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In California, as last week began, it seemed that they had opted to raise him up. The last day of primary campaigning went well. While the voters in California and South Dakota were revivifying his candidacy, Kennedy renewed his morale by romping on the beach at Malibu with Ethel and six of their children. He had to rescue David, 12, from a strong undertow—but what Kennedy day was complete without a little danger?

Characteristic Mixture. Then it was on to the Ambassador Hotel, near downtown Los Angeles, to wait out the vote count. Already high spirits rose with the favorable totals. In South Dakota, he won 50% of the vote, v. 30% for a slate favorable to Native Son Hubert Humphrey and 20% for Eugene McCarthy; then, in the far more crucial California contest, it was 46% for Kennedy, 42% for McCarthy and 12% for an uncommitted delegate group. The two victories gave Kennedy 198 precious delegate votes. Plans were being made for the campaign's next stages in New York and other key states, but first, that night, there were some formalities and fun to attend to: the midnight appearance before loyal campaign workers (and a national television audience) in the hotel's Embassy Room, a quiet chat with reporters, then a large, private celebration at a fashionable nightspot, The Factory.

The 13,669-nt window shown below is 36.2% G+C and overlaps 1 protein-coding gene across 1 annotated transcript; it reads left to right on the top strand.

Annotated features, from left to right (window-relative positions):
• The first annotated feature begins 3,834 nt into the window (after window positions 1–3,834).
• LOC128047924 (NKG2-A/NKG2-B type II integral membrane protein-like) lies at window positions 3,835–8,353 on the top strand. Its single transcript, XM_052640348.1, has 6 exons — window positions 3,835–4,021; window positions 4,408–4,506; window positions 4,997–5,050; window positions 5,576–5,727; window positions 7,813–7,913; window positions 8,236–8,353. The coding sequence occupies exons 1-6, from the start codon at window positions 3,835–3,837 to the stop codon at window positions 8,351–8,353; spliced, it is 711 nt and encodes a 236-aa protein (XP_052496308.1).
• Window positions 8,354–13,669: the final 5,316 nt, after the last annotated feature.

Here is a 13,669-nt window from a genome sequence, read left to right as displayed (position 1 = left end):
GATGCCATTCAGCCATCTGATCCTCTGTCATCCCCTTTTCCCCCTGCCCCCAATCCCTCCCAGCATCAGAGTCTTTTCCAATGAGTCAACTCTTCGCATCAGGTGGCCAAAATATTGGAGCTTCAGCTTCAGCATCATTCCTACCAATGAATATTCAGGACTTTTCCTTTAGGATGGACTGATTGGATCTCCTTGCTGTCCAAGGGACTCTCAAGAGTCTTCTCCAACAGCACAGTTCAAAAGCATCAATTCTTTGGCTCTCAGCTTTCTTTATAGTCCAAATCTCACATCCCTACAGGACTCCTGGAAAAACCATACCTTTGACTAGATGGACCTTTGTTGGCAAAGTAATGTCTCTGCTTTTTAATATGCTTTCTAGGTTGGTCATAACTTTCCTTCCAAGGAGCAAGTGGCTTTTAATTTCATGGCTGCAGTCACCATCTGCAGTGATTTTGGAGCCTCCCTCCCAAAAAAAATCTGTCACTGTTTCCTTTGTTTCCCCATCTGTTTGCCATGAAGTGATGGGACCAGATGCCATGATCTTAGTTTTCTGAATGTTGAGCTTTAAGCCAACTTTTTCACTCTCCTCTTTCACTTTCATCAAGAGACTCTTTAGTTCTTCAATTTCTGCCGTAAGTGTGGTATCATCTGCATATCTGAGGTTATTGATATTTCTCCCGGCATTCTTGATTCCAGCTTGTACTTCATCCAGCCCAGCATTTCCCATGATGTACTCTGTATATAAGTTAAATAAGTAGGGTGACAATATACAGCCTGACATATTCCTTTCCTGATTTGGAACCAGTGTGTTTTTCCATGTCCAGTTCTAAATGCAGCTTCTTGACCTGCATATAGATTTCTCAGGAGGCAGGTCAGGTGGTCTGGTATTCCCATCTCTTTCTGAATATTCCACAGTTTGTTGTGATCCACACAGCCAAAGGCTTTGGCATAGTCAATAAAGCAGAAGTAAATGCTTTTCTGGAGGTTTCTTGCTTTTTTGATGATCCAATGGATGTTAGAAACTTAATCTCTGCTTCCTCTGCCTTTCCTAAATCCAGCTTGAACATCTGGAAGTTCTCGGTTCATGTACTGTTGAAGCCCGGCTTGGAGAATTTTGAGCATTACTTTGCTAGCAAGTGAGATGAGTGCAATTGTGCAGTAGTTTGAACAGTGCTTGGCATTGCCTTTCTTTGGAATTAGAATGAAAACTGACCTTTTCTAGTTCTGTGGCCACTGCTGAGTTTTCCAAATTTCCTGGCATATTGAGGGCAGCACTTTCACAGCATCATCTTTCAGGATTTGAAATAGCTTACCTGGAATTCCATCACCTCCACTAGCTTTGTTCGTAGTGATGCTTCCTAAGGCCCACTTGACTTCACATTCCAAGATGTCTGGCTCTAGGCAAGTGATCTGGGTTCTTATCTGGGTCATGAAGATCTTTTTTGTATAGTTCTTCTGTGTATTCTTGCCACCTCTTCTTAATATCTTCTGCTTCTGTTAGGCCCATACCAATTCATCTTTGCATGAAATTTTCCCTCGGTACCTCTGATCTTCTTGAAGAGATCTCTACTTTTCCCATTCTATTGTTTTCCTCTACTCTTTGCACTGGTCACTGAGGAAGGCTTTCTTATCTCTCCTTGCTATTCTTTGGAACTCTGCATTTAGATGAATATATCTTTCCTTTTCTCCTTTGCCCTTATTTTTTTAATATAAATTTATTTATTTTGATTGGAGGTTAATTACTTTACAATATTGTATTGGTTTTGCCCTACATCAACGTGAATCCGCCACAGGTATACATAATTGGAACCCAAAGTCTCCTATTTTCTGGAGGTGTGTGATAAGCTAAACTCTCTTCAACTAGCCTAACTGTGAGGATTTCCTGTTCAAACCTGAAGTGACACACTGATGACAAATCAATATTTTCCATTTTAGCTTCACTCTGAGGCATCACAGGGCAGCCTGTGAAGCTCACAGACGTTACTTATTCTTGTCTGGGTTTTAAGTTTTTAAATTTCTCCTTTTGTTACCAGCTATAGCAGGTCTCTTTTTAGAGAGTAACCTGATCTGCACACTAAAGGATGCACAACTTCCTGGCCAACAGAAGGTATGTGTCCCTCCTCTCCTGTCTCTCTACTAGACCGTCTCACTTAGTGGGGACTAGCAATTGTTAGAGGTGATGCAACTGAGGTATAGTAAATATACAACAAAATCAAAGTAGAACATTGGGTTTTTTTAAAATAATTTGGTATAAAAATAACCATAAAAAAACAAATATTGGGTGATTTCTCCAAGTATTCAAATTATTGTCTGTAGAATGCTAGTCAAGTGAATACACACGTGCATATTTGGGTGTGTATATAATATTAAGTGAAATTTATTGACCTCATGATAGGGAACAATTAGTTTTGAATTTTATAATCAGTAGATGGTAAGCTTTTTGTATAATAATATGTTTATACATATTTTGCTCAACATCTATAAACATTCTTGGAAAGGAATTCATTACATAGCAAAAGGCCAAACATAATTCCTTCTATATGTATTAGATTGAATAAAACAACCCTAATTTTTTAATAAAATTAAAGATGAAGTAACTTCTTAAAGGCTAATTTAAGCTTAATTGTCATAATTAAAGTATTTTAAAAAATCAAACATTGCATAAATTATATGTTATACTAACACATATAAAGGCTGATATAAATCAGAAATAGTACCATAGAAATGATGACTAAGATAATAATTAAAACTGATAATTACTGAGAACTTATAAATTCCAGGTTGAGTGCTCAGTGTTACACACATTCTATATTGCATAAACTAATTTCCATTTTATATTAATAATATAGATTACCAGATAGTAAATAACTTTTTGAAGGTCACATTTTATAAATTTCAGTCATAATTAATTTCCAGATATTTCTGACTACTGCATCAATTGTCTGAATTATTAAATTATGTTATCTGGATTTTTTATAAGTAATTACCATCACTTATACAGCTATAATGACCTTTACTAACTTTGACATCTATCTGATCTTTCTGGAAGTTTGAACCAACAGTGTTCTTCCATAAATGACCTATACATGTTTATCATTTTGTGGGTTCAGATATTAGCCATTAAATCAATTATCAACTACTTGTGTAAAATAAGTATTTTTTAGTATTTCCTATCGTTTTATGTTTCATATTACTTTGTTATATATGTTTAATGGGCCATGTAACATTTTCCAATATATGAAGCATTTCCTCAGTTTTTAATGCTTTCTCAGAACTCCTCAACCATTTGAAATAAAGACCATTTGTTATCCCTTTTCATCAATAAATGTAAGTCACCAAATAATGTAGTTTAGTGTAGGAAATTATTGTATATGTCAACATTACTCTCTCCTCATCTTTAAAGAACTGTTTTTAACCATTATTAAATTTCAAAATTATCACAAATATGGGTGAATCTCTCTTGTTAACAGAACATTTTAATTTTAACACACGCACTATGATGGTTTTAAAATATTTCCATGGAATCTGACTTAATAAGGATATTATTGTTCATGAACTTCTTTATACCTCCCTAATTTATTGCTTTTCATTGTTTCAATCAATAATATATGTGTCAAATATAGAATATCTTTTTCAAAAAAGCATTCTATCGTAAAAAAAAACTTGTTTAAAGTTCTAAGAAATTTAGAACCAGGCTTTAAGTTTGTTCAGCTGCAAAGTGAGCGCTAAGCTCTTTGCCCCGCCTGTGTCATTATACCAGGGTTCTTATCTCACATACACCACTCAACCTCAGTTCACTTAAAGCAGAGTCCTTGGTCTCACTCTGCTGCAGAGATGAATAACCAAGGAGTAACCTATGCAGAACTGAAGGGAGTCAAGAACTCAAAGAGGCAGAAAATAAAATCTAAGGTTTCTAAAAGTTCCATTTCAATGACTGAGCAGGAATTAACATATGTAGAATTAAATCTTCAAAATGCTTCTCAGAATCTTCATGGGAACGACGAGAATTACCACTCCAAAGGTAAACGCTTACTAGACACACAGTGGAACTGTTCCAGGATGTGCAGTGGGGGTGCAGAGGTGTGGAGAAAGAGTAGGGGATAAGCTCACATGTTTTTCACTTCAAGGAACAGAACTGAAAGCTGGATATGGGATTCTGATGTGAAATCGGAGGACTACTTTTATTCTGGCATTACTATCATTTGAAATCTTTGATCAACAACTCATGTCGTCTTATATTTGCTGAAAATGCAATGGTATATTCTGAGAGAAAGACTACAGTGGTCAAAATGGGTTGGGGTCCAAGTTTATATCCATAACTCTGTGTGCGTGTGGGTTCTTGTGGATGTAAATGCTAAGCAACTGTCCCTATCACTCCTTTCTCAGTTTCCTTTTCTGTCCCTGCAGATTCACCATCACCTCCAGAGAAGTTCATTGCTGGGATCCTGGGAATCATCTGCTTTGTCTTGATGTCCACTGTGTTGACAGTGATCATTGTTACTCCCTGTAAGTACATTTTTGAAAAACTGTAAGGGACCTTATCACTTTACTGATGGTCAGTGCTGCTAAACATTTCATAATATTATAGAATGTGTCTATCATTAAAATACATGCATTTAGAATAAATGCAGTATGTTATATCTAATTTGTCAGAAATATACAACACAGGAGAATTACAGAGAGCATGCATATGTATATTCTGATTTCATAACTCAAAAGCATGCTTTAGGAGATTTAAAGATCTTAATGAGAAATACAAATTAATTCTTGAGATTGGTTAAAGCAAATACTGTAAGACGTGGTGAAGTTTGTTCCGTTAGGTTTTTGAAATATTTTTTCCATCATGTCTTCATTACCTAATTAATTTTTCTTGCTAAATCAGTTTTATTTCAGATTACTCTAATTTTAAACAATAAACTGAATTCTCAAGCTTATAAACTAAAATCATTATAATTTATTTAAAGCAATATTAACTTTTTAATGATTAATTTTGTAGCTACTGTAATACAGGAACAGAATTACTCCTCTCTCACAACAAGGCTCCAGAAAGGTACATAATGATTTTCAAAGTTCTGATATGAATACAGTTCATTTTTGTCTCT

The winner greeted his supporters with a characteristic mixture of serious talk and cracks about everything from his dog Freckles to his old antagonist, Los Angeles Mayor Sam Yorty. Among Kennedy's last words from the rostrum: "I think we can end the divisions within the United States, the violence."

The next stop was to be the press room. For once, Kennedy did not plunge through the crush to reach the Embassy Room's main door. Bill Barry, his bodyguard, wanted to go that way despite the crowd; he did not like the idea of using a back passageway. Said R.F.K.: "It's all right." So they went directly behind the speaker's platform through a gold curtain toward a serving kitchen (see diagram) that led to the press room. The Senator walked amid a clutch of aides, hotel employees and newsmen, with Ethel a few yards behind. This route took him through a swinging door and into the hot, malodorous, corridorlike chamber that was to be his place of execution.

On his left were stainless-steel warming counters, on his right a large ice-making machine. Taped on one wall was a hand-lettered sign: THE ONCE AND FUTURE KING. At the far end of the ice-making machine stood a man with a gun. Later, a witness was to say that the young man had been there for some time, asking if Senator Kennedy would come that way. It was no trick getting in; there was no serious attempt at security screening by either the hotel or the Kennedy staff.

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